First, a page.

Dystopias, technology, and literature share an intimate relationship with each other. Dave Eggers 2013 novel The Circle explores how technology and unbridled ambition can affect humans, society, and government.
The Circle revolves around Mae Holland, a young woman who is employed by a technology company known as the Circle. Set in the near future, the Circle is a corporation that has revolutionized the Internet as we know it. Its founder, a young innovator named Ty, developed a code and something called TruYou that consolidated everything—social networking, online banking, online shopping, and the hundreds of other uses the Internet has—into one, easy to use system. This came at the cost of online anonymity. Imagine a world in which Google, Paypal, Facebook, and Amazon were all accessible with just one single log-in and all right there, but a world in which 4chan doesn’t exist. It’s a somewhat difficult premise to explain in a few sentences, but just try to imagine it.
Anyways, Mae is a new employee who becomes one of the most influential members of the Circle and the world as we know it in a matter of months. The climb up her ladder delves down into some intriguing questions about what it means to always be connected, to lose nearly all privacy—privacy for Mae towards the end of the book is three minutes of no audio on her super-duper high-tech personal web camera worn around her neck when she goes to use the bathroom—and how an “always on, always connected” attitude affects human relationships, personalities, attitudes, and mental and emotional health.
That’s about as much summary as I want to give. Onto the characters: they include the main character Mae, her friend Annie, Ty, the other two founders of the Circle corporation, and some characters who serve as little more than plot devices to drive home some obvious symbolism. The characters themselves are not very three dimensional because they all represent a trope. The only character with any real development is Mae’s friend Annie because the latter begins to realize just how nuts the Circle is. Mae’s development arch is basically her going from being afraid of being “normal and lost in the crowd” to bland to downright psychopathic and thoughtless thanks to the corporate culture she’s ingrained with. There’s also a bit of irony with her character development, but I’ll let you read the book if you want and make your own decisions.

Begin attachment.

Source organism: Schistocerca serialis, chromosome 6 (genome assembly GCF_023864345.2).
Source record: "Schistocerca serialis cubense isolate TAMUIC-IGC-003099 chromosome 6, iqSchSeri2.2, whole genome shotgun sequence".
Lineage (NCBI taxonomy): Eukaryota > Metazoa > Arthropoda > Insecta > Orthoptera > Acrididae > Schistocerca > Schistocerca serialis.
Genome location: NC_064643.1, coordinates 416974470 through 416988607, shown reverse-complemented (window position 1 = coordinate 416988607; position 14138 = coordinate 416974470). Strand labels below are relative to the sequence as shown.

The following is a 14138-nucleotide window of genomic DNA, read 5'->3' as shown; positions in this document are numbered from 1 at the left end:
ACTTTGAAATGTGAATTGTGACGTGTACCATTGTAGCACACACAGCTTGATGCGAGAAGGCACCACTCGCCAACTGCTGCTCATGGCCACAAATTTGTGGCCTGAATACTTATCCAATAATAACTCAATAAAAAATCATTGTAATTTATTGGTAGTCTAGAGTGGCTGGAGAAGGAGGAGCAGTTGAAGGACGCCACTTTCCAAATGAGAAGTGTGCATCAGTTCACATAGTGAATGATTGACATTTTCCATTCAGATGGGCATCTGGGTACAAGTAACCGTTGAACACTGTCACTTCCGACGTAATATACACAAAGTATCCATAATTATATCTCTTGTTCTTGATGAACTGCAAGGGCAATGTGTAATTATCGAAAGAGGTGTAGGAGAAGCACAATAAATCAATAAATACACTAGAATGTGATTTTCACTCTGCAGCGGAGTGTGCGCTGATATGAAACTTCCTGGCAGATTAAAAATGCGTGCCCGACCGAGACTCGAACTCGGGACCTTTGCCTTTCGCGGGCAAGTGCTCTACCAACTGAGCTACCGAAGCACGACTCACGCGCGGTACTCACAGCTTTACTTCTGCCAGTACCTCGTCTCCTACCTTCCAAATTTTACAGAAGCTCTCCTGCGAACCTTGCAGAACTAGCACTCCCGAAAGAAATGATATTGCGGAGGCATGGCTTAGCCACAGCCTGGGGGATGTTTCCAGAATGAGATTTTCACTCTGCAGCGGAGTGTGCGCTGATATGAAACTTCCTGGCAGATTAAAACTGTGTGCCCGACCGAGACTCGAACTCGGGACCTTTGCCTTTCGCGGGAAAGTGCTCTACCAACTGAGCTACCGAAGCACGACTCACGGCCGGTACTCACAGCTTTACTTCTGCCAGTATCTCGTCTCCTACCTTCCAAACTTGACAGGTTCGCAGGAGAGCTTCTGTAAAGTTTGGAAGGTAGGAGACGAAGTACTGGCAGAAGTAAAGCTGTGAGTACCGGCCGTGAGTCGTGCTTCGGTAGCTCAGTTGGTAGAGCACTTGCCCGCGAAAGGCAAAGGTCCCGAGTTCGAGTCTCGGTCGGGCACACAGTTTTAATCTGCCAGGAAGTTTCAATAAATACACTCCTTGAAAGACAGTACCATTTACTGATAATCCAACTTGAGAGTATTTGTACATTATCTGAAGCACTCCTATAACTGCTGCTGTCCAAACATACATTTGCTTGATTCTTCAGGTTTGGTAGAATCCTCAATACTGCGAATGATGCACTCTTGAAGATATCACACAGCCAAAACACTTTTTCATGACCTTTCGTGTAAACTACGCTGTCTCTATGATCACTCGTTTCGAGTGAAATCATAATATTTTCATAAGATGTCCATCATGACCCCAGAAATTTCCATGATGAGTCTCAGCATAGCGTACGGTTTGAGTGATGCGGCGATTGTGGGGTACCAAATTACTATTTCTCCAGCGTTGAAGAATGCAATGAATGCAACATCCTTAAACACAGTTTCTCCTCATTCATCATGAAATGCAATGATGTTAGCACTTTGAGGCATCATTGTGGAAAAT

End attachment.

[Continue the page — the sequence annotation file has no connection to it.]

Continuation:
At nearly 500 pages, The Circle is a very long read. It is also a very dense read because it is a novel of ideas. It raises questions about public safety and privacy, how much power corporations should hold over government functions, how technology affects a person’s mental and emotional well-being, and shows how scary a mob mind can be. The novel is full of symbols, from a character’s crooked teeth and transparent buildings just to name two of them. This is not an easy read; it’s a read I put down several times because my brain was trying to process what was going on because of all the hypothetical questions I asked myself when I was reading it. That and the book is so long, I needed a break from it. I honestly thought this book could have been anywhere from fifty to one-hundred pages shorter because I had a few “All right, I get it” moments.
The Circle is my first Dave Eggers book. Even if I thought the characters could be a bit better and the book runs too long, I still enjoyed it because I enjoy novels that raise questions. I highly recommend reading it, especially if you ever find yourself wondering how Facebook is changing how we interact with people and how it affects out mental and social health. And even if you don’t wonder how Facebook is changing human interaction, then you definitely need to read this book.